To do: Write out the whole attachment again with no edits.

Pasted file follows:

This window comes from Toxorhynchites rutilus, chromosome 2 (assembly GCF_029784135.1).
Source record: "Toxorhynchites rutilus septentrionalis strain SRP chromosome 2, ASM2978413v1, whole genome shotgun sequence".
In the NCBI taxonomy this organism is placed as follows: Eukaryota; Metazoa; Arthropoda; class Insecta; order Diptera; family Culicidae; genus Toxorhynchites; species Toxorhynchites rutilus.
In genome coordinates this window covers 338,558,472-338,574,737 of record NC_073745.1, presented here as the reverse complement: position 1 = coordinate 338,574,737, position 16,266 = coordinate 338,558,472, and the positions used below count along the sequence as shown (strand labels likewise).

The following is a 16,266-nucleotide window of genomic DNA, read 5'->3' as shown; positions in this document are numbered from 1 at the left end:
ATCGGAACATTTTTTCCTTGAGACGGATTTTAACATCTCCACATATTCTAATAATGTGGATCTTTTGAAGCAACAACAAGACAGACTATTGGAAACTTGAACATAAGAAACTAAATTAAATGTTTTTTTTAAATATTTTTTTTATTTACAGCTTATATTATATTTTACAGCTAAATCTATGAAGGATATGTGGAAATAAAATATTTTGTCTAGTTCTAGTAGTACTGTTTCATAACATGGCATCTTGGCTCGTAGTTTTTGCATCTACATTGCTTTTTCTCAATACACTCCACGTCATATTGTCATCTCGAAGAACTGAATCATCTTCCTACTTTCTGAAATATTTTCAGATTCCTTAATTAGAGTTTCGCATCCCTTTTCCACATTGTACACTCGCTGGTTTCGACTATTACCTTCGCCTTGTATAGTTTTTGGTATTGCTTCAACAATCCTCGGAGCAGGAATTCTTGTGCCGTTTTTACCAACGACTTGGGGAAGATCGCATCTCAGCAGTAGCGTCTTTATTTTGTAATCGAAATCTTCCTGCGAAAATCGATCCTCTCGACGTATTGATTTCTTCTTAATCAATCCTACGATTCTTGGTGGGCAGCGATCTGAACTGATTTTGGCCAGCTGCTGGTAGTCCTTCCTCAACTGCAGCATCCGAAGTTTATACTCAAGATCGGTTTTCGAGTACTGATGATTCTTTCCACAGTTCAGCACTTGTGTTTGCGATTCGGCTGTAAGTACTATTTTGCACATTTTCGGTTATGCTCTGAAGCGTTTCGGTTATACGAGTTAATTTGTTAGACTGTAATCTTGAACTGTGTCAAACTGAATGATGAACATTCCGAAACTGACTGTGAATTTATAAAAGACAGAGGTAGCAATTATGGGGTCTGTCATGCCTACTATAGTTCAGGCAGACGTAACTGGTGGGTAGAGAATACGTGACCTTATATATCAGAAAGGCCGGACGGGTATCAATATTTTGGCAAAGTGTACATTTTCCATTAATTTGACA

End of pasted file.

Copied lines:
This window comes from Toxorhynchites rutilus, chromosome 2 (assembly GCF_029784135.1).
Source record: "Toxorhynchites rutilus septentrionalis strain SRP chromosome 2, ASM2978413v1, whole genome shotgun sequence".
In the NCBI taxonomy this organism is placed as follows: Eukaryota; Metazoa; Arthropoda; class Insecta; order Diptera; family Culicidae; genus Toxorhynchites; species Toxorhynchites rutilus.
In genome coordinates this window covers 338,558,472-338,574,737 of record NC_073745.1, presented here as the reverse complement: position 1 = coordinate 338,574,737, position 16,266 = coordinate 338,558,472, and the positions used below count along the sequence as shown (strand labels likewise).

The following is a 16,266-nucleotide window of genomic DNA, read 5'->3' as shown; positions in this document are numbered from 1 at the left end:
ATCGGAACATTTTTTCCTTGAGACGGATTTTAACATCTCCACATATTCTAATAATGTGGATCTTTTGAAGCAACAACAAGACAGACTATTGGAAACTTGAACATAAGAAACTAAATTAAATGTTTTTTTTAAATATTTTTTTTATTTACAGCTTATATTATATTTTACAGCTAAATCTATGAAGGATATGTGGAAATAAAATATTTTGTCTAGTTCTAGTAGTACTGTTTCATAACATGGCATCTTGGCTCGTAGTTTTTGCATCTACATTGCTTTTTCTCAATACACTCCACGTCATATTGTCATCTCGAAGAACTGAATCATCTTCCTACTTTCTGAAATATTTTCAGATTCCTTAATTAGAGTTTCGCATCCCTTTTCCACATTGTACACTCGCTGGTTTCGACTATTACCTTCGCCTTGTATAGTTTTTGGTATTGCTTCAACAATCCTCGGAGCAGGAATTCTTGTGCCGTTTTTACCAACGACTTGGGGAAGATCGCATCTCAGCAGTAGCGTCTTTATTTTGTAATCGAAATCTTCCTGCGAAAATCGATCCTCTCGACGTATTGATTTCTTCTTAATCAATCCTACGATTCTTGGTGGGCAGCGATCTGAACTGATTTTGGCCAGCTGCTGGTAGTCCTTCCTCAACTGCAGCATCCGAAGTTTATACTCAAGATCGGTTTTCGAGTACTGATGATTCTTTCCACAGTTCAGCACTTGTGTTTGCGATTCGGCTGTAAGTACTATTTTGCACATTTTCGGTTATGCTCTGAAGCGTTTCGGTTATACGAGTTAATTTGTTAGACTGTAATCTTGAACTGTGTCAAACTGAATGATGAACATTCCGAAACTGACTGTGAATTTATAAAAGACAGAGGTAGCAATTATGGGGTCTGTCATGCCTACTATAGTTCAGGCAGACGTAACTGGTGGGTAGAGAATACGTGACCTTATATATCAGAAAGGCCGGACGGGTATCAATATTTTGGCAAAGTGTACATTTTCCATTAATTTGACA